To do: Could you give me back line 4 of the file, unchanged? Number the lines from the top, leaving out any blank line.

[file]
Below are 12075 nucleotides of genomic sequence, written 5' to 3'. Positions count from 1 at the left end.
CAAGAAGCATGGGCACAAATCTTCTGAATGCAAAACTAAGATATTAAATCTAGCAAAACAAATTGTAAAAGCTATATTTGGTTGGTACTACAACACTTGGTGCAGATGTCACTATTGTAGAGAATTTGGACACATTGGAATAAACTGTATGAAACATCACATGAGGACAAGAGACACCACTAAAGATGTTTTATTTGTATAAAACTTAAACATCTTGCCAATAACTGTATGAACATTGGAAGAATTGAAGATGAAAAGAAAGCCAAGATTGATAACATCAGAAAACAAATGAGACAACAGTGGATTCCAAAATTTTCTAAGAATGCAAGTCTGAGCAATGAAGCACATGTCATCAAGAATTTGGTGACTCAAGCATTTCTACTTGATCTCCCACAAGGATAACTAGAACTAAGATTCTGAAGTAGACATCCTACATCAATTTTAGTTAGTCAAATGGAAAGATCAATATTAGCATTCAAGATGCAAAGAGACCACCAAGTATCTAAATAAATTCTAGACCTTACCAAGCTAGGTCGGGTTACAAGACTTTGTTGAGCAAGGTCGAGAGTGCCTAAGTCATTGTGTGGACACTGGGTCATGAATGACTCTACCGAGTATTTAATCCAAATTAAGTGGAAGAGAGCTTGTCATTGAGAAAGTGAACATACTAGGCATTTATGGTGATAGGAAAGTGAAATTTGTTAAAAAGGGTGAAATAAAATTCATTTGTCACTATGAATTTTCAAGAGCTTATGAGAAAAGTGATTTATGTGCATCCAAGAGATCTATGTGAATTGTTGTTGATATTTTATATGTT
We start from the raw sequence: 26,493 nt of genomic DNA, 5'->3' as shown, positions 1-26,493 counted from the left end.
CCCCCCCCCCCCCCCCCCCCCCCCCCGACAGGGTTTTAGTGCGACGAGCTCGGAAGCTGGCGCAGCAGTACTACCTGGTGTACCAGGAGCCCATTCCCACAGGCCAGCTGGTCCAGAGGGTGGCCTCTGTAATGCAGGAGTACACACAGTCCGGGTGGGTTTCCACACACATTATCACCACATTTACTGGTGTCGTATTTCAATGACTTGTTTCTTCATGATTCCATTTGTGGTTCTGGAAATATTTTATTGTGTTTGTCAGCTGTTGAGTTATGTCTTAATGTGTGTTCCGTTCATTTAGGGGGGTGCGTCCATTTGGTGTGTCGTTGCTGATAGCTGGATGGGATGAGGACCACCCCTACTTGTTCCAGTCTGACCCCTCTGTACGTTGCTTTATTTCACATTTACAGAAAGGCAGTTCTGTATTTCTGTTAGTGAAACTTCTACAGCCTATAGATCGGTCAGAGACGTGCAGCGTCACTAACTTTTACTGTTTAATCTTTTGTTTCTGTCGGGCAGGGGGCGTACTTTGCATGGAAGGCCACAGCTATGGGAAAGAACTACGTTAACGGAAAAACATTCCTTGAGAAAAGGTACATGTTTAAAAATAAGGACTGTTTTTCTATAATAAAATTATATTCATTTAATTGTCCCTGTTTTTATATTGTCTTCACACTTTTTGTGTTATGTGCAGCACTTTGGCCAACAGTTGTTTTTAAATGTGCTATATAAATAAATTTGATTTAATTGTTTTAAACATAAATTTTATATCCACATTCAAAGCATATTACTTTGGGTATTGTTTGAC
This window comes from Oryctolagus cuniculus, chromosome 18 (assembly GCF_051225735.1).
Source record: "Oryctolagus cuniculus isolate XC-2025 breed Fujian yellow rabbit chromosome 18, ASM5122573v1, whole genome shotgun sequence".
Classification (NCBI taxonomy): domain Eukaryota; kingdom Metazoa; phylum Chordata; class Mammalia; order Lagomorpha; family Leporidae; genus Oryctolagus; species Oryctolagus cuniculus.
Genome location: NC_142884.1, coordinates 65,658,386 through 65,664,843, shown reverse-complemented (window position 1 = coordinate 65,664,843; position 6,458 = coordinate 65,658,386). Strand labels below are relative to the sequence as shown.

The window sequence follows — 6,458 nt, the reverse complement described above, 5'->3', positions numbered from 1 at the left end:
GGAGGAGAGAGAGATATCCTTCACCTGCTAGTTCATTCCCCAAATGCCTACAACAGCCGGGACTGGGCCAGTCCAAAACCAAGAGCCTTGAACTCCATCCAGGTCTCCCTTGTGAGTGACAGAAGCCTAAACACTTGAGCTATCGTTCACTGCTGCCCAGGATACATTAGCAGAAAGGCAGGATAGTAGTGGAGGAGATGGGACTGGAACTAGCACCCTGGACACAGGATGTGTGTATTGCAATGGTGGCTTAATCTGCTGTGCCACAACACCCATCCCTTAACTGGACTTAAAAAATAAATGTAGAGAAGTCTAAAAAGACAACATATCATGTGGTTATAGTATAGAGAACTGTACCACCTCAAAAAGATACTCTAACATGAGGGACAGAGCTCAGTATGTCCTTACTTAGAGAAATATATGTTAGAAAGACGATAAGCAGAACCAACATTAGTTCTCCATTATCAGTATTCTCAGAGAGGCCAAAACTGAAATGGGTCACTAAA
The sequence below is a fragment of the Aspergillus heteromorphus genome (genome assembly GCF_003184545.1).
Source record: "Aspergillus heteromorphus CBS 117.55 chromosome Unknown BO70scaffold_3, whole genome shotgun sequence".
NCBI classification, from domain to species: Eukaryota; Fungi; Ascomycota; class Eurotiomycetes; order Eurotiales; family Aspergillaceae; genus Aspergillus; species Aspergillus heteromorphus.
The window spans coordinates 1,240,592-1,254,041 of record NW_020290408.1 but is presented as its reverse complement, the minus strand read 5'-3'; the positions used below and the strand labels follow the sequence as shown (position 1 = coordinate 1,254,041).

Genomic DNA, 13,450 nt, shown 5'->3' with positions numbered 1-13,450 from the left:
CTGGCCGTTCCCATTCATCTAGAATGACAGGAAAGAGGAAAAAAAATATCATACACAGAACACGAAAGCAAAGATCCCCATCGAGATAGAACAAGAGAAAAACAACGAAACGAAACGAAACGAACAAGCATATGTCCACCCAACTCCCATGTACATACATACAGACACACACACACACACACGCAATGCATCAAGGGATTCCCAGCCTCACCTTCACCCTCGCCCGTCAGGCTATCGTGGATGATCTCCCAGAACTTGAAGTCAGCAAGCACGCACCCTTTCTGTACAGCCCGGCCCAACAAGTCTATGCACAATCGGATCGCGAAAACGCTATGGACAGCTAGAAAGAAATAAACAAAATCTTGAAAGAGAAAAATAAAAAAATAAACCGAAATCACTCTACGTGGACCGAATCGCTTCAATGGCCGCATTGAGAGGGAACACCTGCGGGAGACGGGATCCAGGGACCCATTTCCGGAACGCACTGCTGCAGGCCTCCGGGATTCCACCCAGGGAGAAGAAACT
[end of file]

CCCCCCCCCCCCCCCCCCCCCCCCCCGACAGGGTTTTAGTGCGACGAGCTCGGAAGCTGGCGCAGCAGTACTACCTGGTGTACCAGGAGCCCATTCCCACAGGCCAGCTGGTCCAGAGGGTGGCCTCTGTAATGCAGGAGTACACACAGTCCGGGTGGGTTTCCACACACATTATCACCACATTTACTGGTGTCGTATTTCAATGACTTGTTTCTTCATGATTCCATTTGTGGTTCTGGAAATATTTTATTGTGTTTGTCAGCTGTTGAGTTATGTCTTAATGTGTGTTCCGTTCATTTAGGGGGGTGCGTCCATTTGGTGTGTCGTTGCTGATAGCTGGATGGGATGAGGACCACCCCTACTTGTTCCAGTCTGACCCCTCTGTACGTTGCTTTATTTCACATTTACAGAAAGGCAGTTCTGTATTTCTGTTAGTGAAACTTCTACAGCCTATAGATCGGTCAGAGACGTGCAGCGTCACTAACTTTTACTGTTTAATCTTTTGTTTCTGTCGGGCAGGGGGCGTACTTTGCATGGAAGGCCACAGCTATGGGAAAGAACTACGTTAACGGAAAAACATTCCTTGAGAAAAGGTACATGTTTAAAAATAAGGACTGTTTTTCTATAATAAAATTATATTCATTTAATTGTCCCTGTTTTTATATTGTCTTCACACTTTTTGTGTTATGTGCAGCACTTTGGCCAACAGTTGTTTTTAAATGTGCTATATAAATAAATTTGATTTAATTGTTTTAAACATAAATTTTATATCCACATTCAAAGCATATTACTTTGGGTATTGTTTGAC